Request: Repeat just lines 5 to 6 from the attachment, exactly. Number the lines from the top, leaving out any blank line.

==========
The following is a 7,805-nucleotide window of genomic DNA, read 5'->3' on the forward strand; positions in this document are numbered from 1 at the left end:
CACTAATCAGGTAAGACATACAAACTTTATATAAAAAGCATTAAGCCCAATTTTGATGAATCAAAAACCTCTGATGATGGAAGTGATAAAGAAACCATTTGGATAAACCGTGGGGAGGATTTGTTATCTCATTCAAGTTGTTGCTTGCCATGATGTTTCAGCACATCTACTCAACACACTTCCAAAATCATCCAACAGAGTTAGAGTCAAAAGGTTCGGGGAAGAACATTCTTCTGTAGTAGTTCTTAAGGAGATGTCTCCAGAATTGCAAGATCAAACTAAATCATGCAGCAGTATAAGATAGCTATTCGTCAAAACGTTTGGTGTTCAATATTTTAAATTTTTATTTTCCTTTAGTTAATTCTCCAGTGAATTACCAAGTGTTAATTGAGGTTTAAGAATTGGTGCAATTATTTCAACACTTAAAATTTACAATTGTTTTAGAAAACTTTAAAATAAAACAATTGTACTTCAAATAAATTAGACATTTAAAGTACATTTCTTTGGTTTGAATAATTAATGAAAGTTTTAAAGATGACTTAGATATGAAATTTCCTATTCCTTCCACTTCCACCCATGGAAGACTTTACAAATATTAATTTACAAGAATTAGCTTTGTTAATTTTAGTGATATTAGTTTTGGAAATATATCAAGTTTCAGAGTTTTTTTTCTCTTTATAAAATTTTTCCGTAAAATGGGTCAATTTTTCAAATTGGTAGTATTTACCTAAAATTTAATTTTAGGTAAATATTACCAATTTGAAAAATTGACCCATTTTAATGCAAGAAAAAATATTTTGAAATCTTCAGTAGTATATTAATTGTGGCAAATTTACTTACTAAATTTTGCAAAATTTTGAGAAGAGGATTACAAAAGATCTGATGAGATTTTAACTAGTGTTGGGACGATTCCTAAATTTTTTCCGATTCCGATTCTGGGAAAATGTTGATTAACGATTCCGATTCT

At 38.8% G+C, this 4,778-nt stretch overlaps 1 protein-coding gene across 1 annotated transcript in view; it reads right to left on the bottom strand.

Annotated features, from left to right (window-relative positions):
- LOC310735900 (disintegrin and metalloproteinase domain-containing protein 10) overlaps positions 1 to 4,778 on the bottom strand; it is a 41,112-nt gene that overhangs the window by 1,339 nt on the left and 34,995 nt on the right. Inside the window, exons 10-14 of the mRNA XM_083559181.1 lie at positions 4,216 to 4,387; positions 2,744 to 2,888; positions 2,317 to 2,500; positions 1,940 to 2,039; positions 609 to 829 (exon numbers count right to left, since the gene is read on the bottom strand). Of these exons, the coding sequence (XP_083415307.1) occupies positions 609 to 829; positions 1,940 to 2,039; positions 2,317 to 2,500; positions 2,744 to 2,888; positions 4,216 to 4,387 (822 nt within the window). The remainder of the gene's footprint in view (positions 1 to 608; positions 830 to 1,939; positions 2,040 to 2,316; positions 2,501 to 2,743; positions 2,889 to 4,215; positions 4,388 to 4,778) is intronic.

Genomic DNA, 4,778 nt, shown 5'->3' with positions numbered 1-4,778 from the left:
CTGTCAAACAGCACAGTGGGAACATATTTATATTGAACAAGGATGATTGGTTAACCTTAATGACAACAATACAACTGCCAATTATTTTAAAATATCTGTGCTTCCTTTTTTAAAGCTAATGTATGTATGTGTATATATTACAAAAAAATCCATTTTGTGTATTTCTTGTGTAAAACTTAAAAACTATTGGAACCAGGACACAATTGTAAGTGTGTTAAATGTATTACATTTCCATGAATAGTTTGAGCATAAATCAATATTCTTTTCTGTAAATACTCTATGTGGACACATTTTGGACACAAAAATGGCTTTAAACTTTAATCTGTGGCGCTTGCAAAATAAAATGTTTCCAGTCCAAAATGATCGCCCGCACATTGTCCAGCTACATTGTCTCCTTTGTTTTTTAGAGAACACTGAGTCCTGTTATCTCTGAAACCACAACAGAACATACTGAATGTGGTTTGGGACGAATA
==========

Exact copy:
- LOC310735900 (disintegrin and metalloproteinase domain-containing protein 10) overlaps positions 1 to 4,778 on the bottom strand; it is a 41,112-nt gene that overhangs the window by 1,339 nt on the left and 34,995 nt on the right. Inside the window, exons 10-14 of the mRNA XM_083559181.1 lie at positions 4,216 to 4,387; positions 2,744 to 2,888; positions 2,317 to 2,500; positions 1,940 to 2,039; positions 609 to 829 (exon numbers count right to left, since the gene is read on the bottom strand). Of these exons, the coding sequence (XP_083415307.1) occupies positions 609 to 829; positions 1,940 to 2,039; positions 2,317 to 2,500; positions 2,744 to 2,888; positions 4,216 to 4,387 (822 nt within the window). The remainder of the gene's footprint in view (positions 1 to 608; positions 830 to 1,939; positions 2,040 to 2,316; positions 2,501 to 2,743; positions 2,889 to 4,215; positions 4,388 to 4,778) is intronic.

Genomic DNA, 4,778 nt, shown 5'->3' with positions numbered 1-4,778 from the left: